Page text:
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Hairless Sphynx Cat Rescued By Sanctuary After Being Used As Breeding Machine

Kiko, 11, was used as a ‘breeding machine’ to earn its previous owners around £140,000, her rescuers said.

A hairless Sphynx cat has been rescued by a sanctuary after it was almost bred to death by being forced to give birth to around 70 kittens.

Kiko, 11, was used as a ‘breeding machine’ to earn its previous owners around £140,000, her rescuers said.

The poorly moggy was relentlessly bred to produce more than 70 kittens that were sold for up to £2,000 each.

Kiko and her nine-year-old son Nim arrived at Fylde Coast Cats in Blackpool, Lancs., last month, in a terrible condition and looking ‘grubby and dirty’.

They were suffering from feline calicivirus, a highly contagious virus that causes breathing problems and oral disease.

As a result of the constant breeding, Kiko has been left with a pouch so big the skin folds over her back feet.

And Nim was found with bloody gums, and had to undergo a full tooth extraction.

They’ve both also got early kidney disease, which is quite common in sphynxes and indicative of bad breeding and have racked up vets bills of almost £2,000.

Fylde Coast Cats founder Kim Millard said: “His gums were open and bleeding, and he’s got a massive pit in his tongue from ulceration.

A hairless Sphynx cat has been rescued by a sanctuary after it was almost bred to death by being forced to give birth to around 70 kittens. (JP Blackpool Gazette/Zenger)

“Obviously the breeder has used and abused them. Nim in particular is in a bad way. He’s extremely thin and can’t really eat because of the pain in his mouth.

“They’re desperate for attention all the time. They’ve obviously not had a very nice life.

“She’s got a great big pouch, and when she sits down the skin folds over her back feet.

“They will have been making between £1,000 and £2,000 per kitten – multiply that by 70 and you’ve bought a house.”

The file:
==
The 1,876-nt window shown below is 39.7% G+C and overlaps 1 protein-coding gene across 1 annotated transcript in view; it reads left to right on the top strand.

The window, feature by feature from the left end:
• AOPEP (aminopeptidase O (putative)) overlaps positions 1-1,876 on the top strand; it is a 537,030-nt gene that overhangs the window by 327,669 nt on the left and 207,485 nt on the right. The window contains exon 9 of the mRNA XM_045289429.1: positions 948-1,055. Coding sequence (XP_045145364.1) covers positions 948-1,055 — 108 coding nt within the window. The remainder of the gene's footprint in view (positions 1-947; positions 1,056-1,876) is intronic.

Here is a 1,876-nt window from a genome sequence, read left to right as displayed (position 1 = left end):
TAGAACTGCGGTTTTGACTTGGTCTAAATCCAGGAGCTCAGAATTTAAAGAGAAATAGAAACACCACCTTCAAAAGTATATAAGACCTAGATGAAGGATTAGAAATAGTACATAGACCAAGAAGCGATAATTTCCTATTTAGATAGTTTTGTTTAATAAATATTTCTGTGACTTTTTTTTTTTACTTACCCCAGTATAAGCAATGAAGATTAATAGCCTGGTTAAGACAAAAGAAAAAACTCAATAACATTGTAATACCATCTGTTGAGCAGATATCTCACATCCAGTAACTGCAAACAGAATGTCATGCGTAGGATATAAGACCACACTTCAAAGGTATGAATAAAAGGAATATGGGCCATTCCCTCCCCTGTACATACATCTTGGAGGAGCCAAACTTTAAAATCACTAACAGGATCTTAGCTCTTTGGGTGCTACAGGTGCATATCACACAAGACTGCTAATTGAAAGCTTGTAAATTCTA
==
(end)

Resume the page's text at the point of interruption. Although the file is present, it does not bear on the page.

Because of their poor health, and other problems with the sphynx breed including heart disease and skin infections, Kim fears she will struggle to rehome the cats.

But she remains hopeful that an experienced owner will be able to provide them with palliative care for the little time they have left.

Kim added: “These cats have been bred for money. They haven’t been screened for heart or kidney issues.

“If you’ve got a sphynx, chances are it will die of a heart condition or kidney failure.

“I’ve had a couple of sphynxes of my own, so I have experience with them.

A hairless Sphynx cat has been rescued by a sanctuary after it was almost bred to death by being forced to give birth to around 70 kittens. (JP Blackpool Gazette/Zenger)

“They’re interesting creatures; they’re more like dogs in a lot of ways. They’re extremely needy and love attention.

“The problem is that people take them on without doing proper research.

“You have to bathe them. They’ve got very sensitive skin, they get cold very easily, they can’t go out, they get sunburned very easily.

“People think they’re interesting things and go out and buy them – it’s a bit of a fad – but they’re hard work. They’re like the French bulldogs of the cat world.”

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